Collective Memory, a literary evening with Alain Arias-Misson, Jonathan Baumbach, Steve Katz, Rob Stephenson, & Yuriy Tarnawsky
I’d sure go to this if I could.
Let’s continue reading Viktor Shklovsky’s Theory of Prose (1925/9), seeing what lessons it contains for those of us writing and reading today. To quickly recap the previous installments: Shklovsky posits that all art is built from devices (priem), which get put together in patterns. Those patterns can adhere to normative conventions, or they can be somehow disrupted; Shklovsky calls that disruption “defamiliarization” (ostranenie). We, the audience, can perceive those disruptions because we have some expectation of the conventional ways in which artworks are patterned; for more on this, see my discussion of “differential perception”.
One type of defamiliarization is deceleration: the artist uses one or more devices to delay a pattern’s familiar (and therefore anticipated) resolution. I’ve already discussed how artists can use repetition and tautologies to do that. Today I’d like to look at one more example of deceleration, a very pure example that I call “atomization.” I will demonstrate it using an example from Yuriy Tarnawsky’s novel Three Blondes and Death (FC2, 1993), which also happens to be one of my favorite books of the past 20 years.
What follows is the entirety of Chapter 3 of that novel’s first part: “Hwbrgdtse Makes a Portrait of Alphabette.” I think you’ll quickly understand why I’m quoting it in full; remember, we’re looking for how Tarnawsky delays the resolution of the very simple plot that structures the chapter. All you need to know at this point is that the novel’s protagonist, Hwbrgdtse, has just met and become enamored with the first of three blond women, Alphabette:
In the first post in this series, I outlined Viktor Shklovsky’s fundamental concepts of device (priem) and defamiliarization (ostranenie) as presented in the first chapter of Theory of Prose, “Art as Device.” This time around, I’d like to look at the start of Chapter 2 and try applying it to contemporary writing (specifically to the New Sincerity). As before, I’m proposing that one can actually use the principles of Russian Formalism to become a better writer and a better critic.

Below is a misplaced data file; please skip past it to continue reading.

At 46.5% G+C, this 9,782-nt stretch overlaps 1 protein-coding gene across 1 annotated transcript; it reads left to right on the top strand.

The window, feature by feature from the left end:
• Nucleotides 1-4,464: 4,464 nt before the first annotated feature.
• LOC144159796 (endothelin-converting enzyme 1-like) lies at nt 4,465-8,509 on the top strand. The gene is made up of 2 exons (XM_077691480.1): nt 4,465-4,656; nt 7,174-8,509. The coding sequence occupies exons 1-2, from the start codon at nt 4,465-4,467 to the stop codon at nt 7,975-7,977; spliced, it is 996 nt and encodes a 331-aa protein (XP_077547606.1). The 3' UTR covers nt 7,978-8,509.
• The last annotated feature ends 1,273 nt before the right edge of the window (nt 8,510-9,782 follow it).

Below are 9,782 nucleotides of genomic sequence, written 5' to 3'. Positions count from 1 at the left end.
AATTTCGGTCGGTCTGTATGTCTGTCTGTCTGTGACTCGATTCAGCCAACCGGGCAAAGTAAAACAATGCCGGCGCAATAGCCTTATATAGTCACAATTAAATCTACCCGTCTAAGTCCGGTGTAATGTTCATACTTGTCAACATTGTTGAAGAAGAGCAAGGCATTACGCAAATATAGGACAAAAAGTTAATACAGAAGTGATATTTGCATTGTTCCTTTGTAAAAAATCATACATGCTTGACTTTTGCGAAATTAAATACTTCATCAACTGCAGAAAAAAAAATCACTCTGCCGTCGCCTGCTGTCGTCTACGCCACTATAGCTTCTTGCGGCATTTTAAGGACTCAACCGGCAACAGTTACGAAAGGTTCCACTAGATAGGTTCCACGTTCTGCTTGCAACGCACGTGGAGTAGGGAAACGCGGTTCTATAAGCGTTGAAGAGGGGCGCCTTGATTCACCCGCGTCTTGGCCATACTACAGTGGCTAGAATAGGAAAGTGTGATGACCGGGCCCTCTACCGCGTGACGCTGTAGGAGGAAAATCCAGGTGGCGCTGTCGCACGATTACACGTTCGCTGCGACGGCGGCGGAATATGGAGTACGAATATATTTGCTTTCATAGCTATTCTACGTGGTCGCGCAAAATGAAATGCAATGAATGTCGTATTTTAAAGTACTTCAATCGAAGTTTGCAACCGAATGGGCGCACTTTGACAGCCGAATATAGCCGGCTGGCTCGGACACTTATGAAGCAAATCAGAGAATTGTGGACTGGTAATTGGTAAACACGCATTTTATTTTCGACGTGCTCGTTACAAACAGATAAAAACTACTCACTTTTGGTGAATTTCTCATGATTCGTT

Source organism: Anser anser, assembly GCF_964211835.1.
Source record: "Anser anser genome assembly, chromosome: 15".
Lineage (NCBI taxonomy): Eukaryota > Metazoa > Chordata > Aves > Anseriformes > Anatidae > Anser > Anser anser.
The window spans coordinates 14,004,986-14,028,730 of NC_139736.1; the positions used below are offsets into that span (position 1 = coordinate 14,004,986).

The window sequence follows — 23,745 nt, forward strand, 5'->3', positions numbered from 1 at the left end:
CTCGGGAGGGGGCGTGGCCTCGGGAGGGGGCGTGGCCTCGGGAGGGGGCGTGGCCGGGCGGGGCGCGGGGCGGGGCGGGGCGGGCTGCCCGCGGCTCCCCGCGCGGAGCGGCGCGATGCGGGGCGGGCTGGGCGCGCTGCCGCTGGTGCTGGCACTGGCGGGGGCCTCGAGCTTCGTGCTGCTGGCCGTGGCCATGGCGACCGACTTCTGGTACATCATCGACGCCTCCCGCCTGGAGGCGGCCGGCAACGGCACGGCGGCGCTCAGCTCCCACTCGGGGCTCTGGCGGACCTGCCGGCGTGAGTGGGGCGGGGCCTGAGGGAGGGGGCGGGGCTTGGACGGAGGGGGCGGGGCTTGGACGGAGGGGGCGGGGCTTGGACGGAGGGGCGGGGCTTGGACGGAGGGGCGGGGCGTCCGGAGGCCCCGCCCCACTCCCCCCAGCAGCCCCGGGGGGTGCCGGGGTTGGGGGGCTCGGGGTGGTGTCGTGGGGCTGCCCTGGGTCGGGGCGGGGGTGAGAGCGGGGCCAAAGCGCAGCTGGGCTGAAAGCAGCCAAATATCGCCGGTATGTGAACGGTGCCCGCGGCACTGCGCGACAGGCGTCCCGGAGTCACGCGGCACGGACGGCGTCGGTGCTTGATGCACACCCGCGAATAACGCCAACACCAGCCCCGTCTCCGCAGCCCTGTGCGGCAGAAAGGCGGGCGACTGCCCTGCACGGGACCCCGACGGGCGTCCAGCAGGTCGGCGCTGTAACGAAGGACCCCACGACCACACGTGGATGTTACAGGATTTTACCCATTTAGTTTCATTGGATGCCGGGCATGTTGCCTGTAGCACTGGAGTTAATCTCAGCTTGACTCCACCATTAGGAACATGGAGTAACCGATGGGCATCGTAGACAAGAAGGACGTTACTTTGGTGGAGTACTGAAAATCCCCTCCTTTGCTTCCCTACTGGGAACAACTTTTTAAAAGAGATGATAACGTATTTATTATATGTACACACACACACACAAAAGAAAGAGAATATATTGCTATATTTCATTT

I was really thrilled to read all the responses my last post generated; thanks to everyone who chimed in! And I wanted to post something that clarifies some of the things I wrote there, since it’s apparent I caused no small amount of confusion…
This is a response to Roxane’s recent post, “How the Hell Do We Teach Creative Writing?”
I am a firm believer that creative writing can be taught; I’ve been teaching it for years now (at DePaul University, the School of the Art Institute of Chicago, Lake Forest College, and StoryStudio Chicago). Below, I’ll break “creative writing” down into five pedagogical areas (I’m a rather analytical fellow); when viewed from that perspective, I think, a whole host of practicable exercises and activities become apparent. (Note that this will be a blanket overview; I’d be happy to discuss any of this in much more depth.)